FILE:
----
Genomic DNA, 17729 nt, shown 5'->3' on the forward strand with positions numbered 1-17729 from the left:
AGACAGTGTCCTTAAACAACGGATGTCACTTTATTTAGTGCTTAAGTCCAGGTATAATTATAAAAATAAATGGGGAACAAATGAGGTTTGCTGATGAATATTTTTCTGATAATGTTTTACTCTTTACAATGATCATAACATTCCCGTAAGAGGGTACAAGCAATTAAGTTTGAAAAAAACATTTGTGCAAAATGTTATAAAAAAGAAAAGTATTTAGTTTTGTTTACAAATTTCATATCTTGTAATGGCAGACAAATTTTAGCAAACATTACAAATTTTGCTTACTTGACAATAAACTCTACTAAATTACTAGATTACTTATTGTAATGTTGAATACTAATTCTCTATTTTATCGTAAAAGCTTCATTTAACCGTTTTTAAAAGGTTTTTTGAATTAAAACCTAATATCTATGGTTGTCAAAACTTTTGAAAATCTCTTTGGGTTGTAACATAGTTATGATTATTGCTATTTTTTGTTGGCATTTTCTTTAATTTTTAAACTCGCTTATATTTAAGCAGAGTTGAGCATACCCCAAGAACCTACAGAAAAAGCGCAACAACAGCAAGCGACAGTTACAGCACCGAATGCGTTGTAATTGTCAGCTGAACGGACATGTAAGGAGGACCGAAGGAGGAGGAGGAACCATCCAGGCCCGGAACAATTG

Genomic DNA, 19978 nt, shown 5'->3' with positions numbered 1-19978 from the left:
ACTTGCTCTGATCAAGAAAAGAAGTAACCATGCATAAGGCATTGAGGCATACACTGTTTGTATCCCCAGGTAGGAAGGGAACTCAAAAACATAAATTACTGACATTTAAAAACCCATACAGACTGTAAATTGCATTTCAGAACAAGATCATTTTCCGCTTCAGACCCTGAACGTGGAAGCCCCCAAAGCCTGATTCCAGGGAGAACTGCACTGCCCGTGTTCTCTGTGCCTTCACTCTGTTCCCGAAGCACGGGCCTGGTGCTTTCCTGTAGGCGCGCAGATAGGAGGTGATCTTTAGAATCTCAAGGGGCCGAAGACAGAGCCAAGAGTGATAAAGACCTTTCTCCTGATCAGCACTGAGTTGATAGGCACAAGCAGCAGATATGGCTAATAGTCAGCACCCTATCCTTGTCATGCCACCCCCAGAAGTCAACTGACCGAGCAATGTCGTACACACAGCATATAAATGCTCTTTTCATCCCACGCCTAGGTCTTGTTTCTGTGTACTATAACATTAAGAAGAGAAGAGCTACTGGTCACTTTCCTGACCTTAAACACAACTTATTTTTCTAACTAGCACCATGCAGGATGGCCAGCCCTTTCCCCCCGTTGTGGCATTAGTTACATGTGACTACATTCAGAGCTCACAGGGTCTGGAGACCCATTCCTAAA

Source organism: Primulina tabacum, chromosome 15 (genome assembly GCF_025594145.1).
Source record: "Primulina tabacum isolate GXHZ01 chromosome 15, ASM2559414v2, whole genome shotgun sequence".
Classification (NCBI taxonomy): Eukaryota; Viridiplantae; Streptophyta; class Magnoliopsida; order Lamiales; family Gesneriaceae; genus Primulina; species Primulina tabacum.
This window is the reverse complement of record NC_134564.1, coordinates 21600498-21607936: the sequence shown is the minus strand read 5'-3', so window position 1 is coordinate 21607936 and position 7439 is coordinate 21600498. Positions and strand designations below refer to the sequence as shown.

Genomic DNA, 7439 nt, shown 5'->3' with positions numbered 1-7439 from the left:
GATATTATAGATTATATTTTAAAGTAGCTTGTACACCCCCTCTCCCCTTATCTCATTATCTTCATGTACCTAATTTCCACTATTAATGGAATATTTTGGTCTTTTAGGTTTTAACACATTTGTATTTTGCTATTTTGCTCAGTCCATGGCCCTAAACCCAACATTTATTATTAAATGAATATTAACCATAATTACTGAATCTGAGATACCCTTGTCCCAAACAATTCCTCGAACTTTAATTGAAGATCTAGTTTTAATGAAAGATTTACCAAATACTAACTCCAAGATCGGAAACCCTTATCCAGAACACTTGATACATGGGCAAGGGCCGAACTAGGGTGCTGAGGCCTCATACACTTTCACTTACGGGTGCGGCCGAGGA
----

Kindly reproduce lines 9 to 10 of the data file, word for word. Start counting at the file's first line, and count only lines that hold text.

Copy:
Genomic DNA, 7439 nt, shown 5'->3' with positions numbered 1-7439 from the left:
GATATTATAGATTATATTTTAAAGTAGCTTGTACACCCCCTCTCCCCTTATCTCATTATCTTCATGTACCTAATTTCCACTATTAATGGAATATTTTGGTCTTTTAGGTTTTAACACATTTGTATTTTGCTATTTTGCTCAGTCCATGGCCCTAAACCCAACATTTATTATTAAATGAATATTAACCATAATTACTGAATCTGAGATACCCTTGTCCCAAACAATTCCTCGAACTTTAATTGAAGATCTAGTTTTAATGAAAGATTTACCAAATACTAACTCCAAGATCGGAAACCCTTATCCAGAACACTTGATACATGGGCAAGGGCCGAACTAGGGTGCTGAGGCCTCATACACTTTCACTTACGGGTGCGGCCGAGGA